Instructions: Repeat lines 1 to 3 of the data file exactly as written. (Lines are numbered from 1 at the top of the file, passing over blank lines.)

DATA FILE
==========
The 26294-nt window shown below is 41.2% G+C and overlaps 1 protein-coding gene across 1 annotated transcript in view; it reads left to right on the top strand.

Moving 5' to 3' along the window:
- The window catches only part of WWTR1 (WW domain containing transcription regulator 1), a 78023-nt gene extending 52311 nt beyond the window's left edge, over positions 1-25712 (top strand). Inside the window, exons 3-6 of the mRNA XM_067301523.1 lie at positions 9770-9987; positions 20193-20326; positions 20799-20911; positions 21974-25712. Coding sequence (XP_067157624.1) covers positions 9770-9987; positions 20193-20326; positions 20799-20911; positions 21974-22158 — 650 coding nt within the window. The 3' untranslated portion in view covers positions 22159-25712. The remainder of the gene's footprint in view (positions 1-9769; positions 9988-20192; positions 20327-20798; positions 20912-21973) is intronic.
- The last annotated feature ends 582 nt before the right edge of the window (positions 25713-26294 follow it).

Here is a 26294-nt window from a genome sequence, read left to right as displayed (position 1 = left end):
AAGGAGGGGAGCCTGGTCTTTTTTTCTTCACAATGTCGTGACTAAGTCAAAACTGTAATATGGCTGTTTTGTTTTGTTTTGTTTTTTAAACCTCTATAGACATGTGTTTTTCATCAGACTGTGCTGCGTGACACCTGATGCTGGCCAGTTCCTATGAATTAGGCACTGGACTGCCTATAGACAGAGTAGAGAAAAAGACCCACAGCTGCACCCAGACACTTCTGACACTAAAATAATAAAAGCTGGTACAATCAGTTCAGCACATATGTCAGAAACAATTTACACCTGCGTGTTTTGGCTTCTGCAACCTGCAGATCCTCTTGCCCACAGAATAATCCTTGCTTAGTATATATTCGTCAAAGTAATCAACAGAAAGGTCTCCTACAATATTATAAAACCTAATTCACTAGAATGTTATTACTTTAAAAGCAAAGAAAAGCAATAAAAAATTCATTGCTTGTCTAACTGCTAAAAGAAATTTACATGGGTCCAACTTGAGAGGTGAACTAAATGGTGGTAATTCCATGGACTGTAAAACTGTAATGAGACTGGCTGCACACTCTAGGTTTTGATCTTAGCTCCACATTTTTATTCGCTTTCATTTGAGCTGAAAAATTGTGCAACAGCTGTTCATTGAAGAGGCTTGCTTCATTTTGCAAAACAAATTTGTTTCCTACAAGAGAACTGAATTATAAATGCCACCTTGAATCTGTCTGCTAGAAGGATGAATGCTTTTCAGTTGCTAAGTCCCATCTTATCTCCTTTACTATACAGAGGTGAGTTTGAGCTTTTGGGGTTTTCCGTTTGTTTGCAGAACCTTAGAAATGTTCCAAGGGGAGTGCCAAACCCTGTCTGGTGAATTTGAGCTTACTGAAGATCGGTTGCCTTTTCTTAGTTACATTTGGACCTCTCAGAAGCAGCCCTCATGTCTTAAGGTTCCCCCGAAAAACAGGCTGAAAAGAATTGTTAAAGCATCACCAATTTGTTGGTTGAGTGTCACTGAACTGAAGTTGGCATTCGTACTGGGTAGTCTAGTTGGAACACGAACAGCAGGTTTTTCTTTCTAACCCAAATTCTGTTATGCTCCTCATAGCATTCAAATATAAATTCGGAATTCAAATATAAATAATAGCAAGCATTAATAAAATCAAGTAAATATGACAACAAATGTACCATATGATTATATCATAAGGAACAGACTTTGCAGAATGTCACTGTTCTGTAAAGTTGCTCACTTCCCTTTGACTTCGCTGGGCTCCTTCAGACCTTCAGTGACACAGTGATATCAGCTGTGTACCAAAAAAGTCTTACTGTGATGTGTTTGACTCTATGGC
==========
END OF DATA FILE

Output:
The 26294-nt window shown below is 41.2% G+C and overlaps 1 protein-coding gene across 1 annotated transcript in view; it reads left to right on the top strand.

Moving 5' to 3' along the window:
- The window catches only part of WWTR1 (WW domain containing transcription regulator 1), a 78023-nt gene extending 52311 nt beyond the window's left edge, over positions 1-25712 (top strand). Inside the window, exons 3-6 of the mRNA XM_067301523.1 lie at positions 9770-9987; positions 20193-20326; positions 20799-20911; positions 21974-25712. Coding sequence (XP_067157624.1) covers positions 9770-9987; positions 20193-20326; positions 20799-20911; positions 21974-22158 — 650 coding nt within the window. The 3' untranslated portion in view covers positions 22159-25712. The remainder of the gene's footprint in view (positions 1-9769; positions 9988-20192; positions 20327-20798; positions 20912-21973) is intronic.